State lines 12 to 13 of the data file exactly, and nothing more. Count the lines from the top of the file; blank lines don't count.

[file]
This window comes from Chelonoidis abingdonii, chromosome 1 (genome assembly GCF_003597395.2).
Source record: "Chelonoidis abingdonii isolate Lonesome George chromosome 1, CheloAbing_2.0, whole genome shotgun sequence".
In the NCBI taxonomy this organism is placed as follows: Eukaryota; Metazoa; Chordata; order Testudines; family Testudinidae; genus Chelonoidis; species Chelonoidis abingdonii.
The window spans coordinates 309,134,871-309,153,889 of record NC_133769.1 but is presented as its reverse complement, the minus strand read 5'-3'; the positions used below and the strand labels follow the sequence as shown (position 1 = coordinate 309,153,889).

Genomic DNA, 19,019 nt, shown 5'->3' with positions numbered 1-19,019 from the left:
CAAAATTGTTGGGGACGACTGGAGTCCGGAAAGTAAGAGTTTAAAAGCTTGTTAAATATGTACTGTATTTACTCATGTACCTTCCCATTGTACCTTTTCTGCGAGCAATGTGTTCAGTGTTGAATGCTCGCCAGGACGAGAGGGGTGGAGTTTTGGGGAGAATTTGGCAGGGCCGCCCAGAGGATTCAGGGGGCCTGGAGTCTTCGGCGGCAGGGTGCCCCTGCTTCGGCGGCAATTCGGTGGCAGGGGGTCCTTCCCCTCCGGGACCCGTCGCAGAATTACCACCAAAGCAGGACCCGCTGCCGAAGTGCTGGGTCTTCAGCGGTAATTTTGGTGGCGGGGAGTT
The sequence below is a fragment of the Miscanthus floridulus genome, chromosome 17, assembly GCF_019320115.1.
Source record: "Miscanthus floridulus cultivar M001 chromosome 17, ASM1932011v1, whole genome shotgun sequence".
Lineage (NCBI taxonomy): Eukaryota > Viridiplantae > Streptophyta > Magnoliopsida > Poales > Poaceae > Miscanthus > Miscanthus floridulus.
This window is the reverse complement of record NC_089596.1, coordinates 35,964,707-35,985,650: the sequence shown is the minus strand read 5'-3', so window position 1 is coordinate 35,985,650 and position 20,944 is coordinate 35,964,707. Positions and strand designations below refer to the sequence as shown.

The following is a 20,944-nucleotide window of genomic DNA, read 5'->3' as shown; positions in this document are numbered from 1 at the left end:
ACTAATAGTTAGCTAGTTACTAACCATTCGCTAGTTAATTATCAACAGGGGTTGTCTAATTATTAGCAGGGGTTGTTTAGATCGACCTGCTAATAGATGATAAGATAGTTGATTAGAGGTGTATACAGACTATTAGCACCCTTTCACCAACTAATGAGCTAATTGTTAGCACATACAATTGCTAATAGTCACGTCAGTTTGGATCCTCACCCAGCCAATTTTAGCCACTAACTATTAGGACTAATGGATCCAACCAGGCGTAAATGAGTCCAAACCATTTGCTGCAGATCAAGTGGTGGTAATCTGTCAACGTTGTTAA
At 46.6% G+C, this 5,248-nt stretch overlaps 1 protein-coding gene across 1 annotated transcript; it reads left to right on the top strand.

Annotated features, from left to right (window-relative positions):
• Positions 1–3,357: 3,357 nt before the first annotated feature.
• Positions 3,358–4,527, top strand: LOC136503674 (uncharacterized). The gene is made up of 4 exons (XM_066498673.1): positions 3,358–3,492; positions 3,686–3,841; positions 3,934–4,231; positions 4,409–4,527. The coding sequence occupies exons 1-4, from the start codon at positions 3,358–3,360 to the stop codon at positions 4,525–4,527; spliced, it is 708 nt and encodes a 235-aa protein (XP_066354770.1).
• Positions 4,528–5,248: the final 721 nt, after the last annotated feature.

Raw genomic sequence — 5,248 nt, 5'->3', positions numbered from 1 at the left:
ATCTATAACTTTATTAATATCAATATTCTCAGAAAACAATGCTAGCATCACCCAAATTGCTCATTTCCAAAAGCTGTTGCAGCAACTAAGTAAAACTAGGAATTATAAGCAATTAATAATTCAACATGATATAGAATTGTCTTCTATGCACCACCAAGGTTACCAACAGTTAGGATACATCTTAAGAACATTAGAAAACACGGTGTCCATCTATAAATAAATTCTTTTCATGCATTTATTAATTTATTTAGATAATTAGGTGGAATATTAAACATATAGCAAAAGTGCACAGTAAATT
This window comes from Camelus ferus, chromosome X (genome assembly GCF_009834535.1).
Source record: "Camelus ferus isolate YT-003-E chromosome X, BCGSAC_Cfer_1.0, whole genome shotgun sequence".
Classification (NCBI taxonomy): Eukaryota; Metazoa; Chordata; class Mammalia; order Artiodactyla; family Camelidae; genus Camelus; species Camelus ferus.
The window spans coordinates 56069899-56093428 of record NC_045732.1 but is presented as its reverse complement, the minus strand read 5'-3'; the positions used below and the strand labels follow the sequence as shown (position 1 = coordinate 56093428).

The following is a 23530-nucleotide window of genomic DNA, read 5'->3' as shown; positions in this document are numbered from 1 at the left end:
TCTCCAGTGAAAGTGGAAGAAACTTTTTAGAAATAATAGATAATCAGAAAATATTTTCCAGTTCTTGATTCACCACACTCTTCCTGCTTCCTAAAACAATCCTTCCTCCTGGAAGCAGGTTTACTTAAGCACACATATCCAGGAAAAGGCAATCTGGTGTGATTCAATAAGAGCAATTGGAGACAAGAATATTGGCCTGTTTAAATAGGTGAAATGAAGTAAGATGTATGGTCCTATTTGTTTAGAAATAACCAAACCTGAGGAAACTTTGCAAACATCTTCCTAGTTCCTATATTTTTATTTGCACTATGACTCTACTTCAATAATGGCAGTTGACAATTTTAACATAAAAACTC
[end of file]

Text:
ACTAATAGTTAGCTAGTTACTAACCATTCGCTAGTTAATTATCAACAGGGGTTGTCTAATTATTAGCAGGGGTTGTTTAGATCGACCTGCTAATAGATGATAAGATAGTTGATTAGAGGTGTATACAGACTATTAGCACCCTTTCACCAACTAATGAGCTAATTGTTAGCACATACAATTGCTAATAGTCACGTCAGTTTGGATCCTCACCCAGCCAATTTTAGCCACTAACTATTAGGACTAATGGATCCAACCAGGCGTAAATGAGTCCAAACCATTTGCTGCAGATCAAGTGGTGGTAATCTGTCAACGTTGTTAA
At 46.6% G+C, this 5,248-nt stretch overlaps 1 protein-coding gene across 1 annotated transcript; it reads left to right on the top strand.